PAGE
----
Dry Mounting Disadvantages?
I wanted survey the thoughts of everyone regarding any potential disadvantages to dry mounting prints. I understand it is a great way of keeping fiber paper prints flat, and it works well for framing, but are there those individuals that would rather create/collect unmounted prints? If so, why?
Just curious to get thoughts on this. Thanks!
If the board the image is mounted too gets damaged you are SOL.
Technological society has succeeded in multiplying the opportunities for pleasure, but it has great difficulty in generating joy. Pope Paul VI
So, I think the "greats" were true to their visions, once their visions no longer sucked. Ralph Barker 12/2004
To me, the downsides of dry-mounting are:
- presses are heavy
- presses are expensive
- they take up space
- you need dry mount tissue, something more to buy
- a press can only do dry-mounts up to a certain size - within reason, that is. You can dry-mount via 'bites', but that quickly gets tiresome
Now, that said, I think the benefits of a flat print far outweigh the downsides listed above. That's just my opinion, which is surely different than many other folks out there.
And yes, if you ding the mat you have a problem, but generally speaking you have an overmat sitting over the mounted and framed print, so any dings to the base are covered by the mat. If you ding the print, it's dinged, whether it's dry-mounted or hinge-mounted.
Mounted prints are hard to remove but i did do it yesterday on one that wasn't centered.
Well !! Hopefully the disadvantages are pretty minimal as I just bought a used Seal 200 with plan to put it to use--It wasn't big bucks ($200) but seeing a post as this is rather discouraging if you know what I mean!!
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i guess i am one of the folks that doesn't dry mount prints.
i did once, 20+ years ago, and the prints are coming off of the board.
i shy away from dry mounting mainly because it is difficult to reverse ... a nice window mat or hand made book ( not hard to make ) i think presents better than drymounted prints ... but that is just me, and i know lots of folks love to drymount their "stuff"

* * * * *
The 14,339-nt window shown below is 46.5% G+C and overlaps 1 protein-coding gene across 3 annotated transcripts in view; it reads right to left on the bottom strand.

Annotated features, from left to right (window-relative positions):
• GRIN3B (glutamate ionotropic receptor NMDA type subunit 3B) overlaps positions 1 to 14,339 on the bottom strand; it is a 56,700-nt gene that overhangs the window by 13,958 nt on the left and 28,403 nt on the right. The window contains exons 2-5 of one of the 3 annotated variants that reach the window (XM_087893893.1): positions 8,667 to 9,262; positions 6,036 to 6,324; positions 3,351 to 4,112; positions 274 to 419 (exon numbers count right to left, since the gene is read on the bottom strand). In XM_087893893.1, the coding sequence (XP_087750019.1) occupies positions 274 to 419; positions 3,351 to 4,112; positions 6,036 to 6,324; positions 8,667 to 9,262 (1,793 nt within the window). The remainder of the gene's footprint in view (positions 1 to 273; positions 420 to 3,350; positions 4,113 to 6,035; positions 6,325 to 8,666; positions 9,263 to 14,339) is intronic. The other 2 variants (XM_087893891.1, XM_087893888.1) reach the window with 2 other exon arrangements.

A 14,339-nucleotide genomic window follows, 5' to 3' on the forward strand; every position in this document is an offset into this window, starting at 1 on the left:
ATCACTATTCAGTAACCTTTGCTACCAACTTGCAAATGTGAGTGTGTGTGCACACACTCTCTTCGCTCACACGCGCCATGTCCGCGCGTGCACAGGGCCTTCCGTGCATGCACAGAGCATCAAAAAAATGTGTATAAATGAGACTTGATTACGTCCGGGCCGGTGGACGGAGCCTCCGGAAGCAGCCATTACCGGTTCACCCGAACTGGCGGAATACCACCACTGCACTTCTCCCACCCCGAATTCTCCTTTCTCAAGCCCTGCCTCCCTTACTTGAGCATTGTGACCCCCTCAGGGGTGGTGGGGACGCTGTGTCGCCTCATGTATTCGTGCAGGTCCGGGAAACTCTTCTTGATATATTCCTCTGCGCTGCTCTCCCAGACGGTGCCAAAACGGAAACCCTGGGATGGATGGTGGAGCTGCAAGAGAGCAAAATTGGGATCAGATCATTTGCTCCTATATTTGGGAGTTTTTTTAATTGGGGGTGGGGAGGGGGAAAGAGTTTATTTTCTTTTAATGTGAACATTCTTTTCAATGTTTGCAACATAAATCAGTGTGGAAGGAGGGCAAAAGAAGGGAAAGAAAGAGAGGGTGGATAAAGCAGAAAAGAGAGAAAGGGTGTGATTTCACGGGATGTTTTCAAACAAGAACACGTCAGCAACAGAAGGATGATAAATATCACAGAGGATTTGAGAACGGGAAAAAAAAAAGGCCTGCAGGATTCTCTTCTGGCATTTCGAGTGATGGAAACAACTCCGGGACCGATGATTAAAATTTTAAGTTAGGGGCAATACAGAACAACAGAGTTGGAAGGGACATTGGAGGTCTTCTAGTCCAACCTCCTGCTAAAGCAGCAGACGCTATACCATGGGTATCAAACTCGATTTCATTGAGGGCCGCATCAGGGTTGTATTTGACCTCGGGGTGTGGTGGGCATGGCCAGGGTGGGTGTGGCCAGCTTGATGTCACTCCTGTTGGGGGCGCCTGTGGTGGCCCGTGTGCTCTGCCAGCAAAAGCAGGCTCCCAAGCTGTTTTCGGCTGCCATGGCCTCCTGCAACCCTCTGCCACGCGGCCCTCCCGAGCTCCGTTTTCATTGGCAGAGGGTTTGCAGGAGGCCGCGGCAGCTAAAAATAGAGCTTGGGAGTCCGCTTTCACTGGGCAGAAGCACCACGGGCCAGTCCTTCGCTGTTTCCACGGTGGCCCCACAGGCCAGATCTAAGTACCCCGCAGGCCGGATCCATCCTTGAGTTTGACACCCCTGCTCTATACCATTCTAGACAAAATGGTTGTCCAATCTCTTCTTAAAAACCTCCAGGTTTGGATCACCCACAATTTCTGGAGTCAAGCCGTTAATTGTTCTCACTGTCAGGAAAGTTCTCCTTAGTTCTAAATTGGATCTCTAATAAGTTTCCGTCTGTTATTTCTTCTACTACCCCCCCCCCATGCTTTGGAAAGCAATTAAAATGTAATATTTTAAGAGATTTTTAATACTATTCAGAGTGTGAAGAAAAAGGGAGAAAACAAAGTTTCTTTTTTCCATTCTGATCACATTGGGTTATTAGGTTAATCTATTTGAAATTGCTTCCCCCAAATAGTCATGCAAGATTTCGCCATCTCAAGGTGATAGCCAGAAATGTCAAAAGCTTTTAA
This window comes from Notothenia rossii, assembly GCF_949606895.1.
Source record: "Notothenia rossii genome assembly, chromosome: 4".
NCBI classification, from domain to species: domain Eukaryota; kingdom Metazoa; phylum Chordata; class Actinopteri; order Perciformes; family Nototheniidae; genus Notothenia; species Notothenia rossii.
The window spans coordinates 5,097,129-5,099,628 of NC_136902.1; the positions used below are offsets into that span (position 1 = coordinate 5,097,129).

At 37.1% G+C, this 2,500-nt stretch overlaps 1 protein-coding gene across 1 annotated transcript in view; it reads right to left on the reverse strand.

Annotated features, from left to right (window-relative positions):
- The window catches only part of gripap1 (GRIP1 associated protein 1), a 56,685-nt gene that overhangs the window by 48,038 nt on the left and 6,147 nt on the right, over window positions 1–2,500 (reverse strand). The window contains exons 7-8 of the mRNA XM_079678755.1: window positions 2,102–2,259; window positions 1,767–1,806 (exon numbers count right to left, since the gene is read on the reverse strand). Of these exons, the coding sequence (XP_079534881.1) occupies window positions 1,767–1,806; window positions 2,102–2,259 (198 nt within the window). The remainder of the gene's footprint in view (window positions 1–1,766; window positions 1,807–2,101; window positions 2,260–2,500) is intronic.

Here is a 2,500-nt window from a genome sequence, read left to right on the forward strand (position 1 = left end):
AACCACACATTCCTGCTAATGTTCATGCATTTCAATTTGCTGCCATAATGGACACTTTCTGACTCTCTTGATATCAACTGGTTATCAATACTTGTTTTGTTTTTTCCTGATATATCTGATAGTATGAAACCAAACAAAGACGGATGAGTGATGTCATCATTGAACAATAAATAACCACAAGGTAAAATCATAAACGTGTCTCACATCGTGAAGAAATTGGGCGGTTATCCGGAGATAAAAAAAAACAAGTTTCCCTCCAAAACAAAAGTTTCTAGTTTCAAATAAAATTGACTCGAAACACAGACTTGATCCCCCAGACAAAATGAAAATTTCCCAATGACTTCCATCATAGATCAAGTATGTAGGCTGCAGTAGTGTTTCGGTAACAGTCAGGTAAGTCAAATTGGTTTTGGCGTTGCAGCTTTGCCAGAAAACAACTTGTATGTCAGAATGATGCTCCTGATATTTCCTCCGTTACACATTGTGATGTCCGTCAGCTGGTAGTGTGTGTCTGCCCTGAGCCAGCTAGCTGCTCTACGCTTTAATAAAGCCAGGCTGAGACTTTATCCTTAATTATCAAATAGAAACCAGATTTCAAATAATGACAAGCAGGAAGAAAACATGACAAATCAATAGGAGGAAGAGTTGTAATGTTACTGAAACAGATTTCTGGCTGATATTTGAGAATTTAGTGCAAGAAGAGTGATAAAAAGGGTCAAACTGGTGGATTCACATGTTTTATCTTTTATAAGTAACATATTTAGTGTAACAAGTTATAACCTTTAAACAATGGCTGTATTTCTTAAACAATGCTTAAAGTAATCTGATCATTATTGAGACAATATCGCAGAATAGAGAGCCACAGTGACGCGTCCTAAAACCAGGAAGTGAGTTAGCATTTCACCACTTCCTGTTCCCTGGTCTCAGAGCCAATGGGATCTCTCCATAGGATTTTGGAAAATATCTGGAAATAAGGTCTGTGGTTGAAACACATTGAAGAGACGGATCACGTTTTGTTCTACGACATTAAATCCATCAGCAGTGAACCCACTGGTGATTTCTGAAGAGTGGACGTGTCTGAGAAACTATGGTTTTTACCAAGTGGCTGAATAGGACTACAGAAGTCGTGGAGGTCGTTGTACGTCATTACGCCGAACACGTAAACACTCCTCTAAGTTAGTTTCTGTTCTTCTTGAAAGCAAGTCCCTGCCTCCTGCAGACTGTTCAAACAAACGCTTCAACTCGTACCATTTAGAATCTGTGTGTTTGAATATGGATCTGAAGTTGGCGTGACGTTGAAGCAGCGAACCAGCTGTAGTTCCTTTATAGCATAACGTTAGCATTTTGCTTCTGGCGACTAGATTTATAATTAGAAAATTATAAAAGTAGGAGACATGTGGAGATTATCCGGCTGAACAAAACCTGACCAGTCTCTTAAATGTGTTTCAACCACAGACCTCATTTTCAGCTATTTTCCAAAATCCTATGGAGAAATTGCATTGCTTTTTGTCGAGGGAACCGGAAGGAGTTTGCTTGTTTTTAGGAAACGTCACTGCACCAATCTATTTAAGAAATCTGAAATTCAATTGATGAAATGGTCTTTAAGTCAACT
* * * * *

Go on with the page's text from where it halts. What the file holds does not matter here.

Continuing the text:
That's the beauty of it - you do what you want, and I do what I want
My issue with prints that are not dry mounted is that they tend to go 'wavy', especially when the humidity changes. Also, with dry mounted prints, you can be very precise with what you want to show of the print - I can't see being as accurate (maybe you can!) by cutting an overmat, and overlaying the print. Then again, I guess you could print with a white border, and show some of the white border when the mat is hinged. I dunno, I've never done it.
Ah well, I'll stick with dry mounting. I've only been doing it for 6 years, and I've yet to have a failure.....
To me, if a print is worth selling as art, it is worth dry mounting and window matting. I like to send my babies out into the world with the best possible start. A painter said, "A good picture deserves a good frame. A poor picture needs one." This may well apply to photos and their mounts, mats, and frames. Of course the needs and desires of the customer or client should be considered. For some applications mounting is inappropriate.
Conservators generally prefer prints not to be drymounted, though of course they will deal with drymounted prints as best they can. The main issue is reversability, and in general, not reversable=not archival by definition. This has nothing to do with questions of whether the mat protects the print or whether drymounting keeps it flat. If, say, the mat develops mold, the print needs to be removed, and it's a heck of a lot easier to unmount a hinge mounted print.
I like the look of a drymounted print, but one sees much less drymounting in the better New York galleries than there used to be. Another issue is storage. Galleries usually have drawers full of unframed, unmounted prints available for browsing.
Flat prints are a passing fashion. We'll all get used to wavy prints eventually. We look at corner mounted prints all the time in galleries and museums and if the prints are otherwise compelling, we often don't notice.
Okay, I'm being a little facetious, but I think the compromise is eventually going to be starch mounting, which is the traditional method of mounting albumen prints. Albumen prints curl more than gelatin prints, because albumen is just less stable, so they really do have to be mounted flat, and virtually all of them are starch mounted, and they've been holding up for about 100-140 years. I haven't tried it yet, but there are instructions in Reilly's book at albumen.stanford.edu. If a starch mounted print ever needs to be unmounted, it can be floated off the board in distilled water.
Use Seal Buffermount
It is archival. It can be removed quite easily. If in 30 or 40 years the mount board gets damaged, remove the print and re-apply to another mount board.
It is easy to use.